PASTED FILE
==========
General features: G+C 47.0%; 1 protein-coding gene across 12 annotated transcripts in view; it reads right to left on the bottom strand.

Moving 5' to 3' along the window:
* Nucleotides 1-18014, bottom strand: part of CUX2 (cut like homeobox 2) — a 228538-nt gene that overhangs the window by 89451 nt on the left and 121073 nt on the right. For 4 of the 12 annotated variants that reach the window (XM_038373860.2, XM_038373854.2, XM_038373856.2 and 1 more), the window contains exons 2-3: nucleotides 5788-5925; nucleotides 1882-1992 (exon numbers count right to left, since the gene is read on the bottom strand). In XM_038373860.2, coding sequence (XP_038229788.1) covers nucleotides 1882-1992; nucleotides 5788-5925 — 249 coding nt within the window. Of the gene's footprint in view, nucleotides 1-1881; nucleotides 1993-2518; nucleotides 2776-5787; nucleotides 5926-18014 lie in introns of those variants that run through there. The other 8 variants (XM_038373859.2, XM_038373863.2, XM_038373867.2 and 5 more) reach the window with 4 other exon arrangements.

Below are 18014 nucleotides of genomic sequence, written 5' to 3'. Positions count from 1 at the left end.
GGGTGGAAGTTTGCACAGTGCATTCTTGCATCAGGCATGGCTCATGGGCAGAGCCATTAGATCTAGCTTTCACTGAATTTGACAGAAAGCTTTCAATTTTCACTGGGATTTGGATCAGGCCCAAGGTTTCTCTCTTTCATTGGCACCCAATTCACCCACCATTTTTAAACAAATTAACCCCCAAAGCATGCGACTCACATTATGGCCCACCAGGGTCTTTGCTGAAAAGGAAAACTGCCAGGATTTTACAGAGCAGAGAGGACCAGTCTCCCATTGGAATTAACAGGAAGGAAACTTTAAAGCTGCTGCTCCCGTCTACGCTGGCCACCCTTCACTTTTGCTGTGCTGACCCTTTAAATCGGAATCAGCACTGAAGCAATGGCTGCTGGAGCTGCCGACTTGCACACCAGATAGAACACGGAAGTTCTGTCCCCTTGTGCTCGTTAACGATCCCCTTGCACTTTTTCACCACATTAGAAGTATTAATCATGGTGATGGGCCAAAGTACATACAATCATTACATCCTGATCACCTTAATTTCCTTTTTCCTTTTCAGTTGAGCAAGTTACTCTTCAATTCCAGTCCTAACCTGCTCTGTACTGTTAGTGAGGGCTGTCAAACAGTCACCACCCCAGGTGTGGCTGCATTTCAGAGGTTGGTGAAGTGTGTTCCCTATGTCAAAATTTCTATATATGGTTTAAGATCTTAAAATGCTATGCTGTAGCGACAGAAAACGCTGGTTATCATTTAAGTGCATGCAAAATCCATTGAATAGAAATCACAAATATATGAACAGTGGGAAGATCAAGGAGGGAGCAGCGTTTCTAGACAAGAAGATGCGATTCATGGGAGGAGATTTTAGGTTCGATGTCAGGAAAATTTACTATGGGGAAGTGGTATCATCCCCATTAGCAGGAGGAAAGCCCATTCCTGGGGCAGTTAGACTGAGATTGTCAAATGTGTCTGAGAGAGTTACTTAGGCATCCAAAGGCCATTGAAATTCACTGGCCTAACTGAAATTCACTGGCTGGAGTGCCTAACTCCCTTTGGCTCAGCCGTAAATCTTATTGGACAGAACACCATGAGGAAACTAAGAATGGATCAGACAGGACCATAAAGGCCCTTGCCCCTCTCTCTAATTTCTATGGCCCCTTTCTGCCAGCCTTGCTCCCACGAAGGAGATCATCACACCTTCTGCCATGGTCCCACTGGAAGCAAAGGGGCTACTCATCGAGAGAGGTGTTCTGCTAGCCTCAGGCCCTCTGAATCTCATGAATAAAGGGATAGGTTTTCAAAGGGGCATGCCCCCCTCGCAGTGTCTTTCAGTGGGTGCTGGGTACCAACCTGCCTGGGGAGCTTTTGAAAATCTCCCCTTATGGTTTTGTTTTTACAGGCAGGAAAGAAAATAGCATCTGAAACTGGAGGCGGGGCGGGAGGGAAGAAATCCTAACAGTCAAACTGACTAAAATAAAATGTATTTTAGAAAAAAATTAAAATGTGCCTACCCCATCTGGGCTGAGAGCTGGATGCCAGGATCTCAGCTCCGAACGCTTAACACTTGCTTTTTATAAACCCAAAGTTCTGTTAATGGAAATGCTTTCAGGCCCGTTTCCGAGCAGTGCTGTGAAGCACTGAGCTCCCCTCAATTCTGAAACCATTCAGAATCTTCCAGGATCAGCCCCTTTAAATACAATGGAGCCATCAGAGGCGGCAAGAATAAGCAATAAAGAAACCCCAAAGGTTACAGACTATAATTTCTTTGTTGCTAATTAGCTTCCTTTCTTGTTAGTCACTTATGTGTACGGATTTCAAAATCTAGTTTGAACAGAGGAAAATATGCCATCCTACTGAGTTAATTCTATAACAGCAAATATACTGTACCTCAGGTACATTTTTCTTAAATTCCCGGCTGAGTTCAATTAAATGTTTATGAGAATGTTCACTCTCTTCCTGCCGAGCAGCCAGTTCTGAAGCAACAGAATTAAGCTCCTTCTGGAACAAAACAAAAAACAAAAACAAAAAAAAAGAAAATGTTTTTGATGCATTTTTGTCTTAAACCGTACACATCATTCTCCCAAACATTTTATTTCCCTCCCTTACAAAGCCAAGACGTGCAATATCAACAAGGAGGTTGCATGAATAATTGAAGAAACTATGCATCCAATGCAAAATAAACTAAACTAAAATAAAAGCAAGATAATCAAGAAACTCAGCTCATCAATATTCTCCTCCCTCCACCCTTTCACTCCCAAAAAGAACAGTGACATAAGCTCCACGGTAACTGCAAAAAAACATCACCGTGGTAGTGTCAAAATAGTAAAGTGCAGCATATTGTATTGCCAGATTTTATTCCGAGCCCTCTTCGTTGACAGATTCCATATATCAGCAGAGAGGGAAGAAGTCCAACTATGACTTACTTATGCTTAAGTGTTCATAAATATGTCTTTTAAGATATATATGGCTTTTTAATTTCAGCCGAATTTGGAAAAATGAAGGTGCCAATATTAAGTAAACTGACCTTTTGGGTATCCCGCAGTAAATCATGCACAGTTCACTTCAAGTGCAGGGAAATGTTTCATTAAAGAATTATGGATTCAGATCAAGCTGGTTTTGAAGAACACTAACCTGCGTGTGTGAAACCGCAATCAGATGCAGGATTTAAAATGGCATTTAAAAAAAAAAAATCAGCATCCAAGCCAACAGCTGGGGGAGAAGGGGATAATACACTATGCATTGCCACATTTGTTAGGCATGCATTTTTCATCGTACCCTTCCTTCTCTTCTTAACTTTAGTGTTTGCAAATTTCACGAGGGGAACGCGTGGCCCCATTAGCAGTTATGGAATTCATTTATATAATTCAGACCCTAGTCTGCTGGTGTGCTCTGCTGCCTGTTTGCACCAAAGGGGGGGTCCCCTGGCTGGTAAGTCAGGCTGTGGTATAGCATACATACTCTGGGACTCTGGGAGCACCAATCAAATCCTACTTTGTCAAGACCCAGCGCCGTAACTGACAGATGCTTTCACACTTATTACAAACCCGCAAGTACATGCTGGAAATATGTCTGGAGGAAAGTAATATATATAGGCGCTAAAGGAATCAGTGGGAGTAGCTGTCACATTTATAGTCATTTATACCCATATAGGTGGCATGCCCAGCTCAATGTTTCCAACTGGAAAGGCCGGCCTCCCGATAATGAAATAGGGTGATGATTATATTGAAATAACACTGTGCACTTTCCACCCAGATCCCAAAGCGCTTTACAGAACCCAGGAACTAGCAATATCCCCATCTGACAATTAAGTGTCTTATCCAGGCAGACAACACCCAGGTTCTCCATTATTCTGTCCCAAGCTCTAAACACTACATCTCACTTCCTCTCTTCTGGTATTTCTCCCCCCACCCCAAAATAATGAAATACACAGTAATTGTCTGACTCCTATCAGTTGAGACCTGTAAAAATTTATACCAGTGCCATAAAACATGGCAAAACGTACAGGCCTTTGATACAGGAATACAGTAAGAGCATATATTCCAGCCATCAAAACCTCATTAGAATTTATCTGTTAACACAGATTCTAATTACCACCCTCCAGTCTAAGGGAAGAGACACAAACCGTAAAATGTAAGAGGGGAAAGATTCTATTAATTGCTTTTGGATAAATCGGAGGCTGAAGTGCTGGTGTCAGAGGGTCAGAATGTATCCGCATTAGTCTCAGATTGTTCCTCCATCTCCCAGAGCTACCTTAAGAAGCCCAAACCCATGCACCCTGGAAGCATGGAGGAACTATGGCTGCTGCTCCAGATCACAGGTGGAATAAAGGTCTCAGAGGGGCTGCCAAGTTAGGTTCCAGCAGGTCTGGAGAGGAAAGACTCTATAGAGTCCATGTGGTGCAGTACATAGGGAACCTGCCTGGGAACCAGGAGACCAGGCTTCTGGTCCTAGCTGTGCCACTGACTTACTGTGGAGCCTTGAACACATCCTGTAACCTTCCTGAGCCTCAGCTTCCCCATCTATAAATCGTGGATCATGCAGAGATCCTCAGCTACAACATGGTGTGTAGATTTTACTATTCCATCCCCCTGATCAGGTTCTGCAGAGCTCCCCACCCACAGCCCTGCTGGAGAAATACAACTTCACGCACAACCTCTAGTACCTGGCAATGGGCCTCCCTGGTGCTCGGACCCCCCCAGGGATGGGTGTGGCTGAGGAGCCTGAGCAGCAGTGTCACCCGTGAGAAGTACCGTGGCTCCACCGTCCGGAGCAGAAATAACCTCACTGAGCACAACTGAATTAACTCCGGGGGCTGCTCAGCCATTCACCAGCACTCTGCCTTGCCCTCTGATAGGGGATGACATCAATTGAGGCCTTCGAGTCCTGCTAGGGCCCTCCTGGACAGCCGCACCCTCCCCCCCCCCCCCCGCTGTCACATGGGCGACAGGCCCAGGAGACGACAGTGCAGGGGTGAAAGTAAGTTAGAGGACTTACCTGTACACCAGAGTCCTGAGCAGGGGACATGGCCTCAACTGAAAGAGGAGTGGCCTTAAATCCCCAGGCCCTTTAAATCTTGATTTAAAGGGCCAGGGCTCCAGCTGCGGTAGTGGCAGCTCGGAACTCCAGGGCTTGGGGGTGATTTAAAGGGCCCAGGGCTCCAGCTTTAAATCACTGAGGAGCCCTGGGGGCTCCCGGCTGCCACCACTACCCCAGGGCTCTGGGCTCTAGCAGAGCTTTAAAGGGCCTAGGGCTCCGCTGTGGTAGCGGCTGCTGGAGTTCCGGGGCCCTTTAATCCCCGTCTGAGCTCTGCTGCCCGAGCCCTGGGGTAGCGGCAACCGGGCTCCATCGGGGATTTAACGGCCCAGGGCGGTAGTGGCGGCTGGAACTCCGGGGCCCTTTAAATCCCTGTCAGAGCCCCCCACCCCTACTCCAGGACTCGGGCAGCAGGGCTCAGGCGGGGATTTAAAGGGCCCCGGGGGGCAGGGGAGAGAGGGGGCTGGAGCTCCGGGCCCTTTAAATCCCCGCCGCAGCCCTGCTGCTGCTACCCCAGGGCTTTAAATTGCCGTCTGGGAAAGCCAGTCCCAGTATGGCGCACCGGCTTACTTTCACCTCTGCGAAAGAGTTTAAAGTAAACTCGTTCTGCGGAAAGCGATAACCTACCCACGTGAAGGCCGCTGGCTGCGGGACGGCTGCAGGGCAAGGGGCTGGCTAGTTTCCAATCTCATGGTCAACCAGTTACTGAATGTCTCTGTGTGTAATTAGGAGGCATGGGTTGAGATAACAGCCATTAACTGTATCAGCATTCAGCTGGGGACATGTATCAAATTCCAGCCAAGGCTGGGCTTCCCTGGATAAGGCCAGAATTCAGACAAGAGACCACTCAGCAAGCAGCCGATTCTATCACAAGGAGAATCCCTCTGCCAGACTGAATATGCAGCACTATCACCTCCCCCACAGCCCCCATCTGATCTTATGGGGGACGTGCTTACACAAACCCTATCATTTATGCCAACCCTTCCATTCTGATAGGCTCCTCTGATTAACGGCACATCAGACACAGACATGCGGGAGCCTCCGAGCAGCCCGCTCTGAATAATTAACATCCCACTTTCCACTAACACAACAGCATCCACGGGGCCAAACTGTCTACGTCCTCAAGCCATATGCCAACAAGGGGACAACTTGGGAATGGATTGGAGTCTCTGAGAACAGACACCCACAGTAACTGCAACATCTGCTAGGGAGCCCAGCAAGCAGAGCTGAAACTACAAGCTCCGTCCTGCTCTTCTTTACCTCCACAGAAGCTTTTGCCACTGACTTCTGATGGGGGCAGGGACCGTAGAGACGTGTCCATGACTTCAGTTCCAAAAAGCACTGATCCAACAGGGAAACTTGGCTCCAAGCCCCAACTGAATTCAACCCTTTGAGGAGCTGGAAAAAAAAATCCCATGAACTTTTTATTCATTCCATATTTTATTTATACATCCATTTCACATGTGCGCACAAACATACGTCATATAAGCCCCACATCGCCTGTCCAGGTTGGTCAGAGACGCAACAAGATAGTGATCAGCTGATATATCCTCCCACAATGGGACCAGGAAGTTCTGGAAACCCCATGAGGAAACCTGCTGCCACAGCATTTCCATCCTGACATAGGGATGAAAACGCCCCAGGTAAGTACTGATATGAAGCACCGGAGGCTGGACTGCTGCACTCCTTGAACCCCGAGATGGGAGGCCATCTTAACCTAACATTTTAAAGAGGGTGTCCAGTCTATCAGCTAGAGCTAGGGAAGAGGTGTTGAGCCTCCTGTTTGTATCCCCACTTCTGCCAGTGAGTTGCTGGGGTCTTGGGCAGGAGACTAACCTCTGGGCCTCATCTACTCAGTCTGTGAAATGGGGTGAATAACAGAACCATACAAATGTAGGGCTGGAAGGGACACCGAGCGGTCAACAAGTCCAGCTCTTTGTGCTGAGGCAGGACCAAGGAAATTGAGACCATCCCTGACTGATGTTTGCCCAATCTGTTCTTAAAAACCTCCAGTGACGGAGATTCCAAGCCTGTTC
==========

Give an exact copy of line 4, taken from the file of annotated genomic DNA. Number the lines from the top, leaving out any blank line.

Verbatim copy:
Below are 18014 nucleotides of genomic sequence, written 5' to 3'. Positions count from 1 at the left end.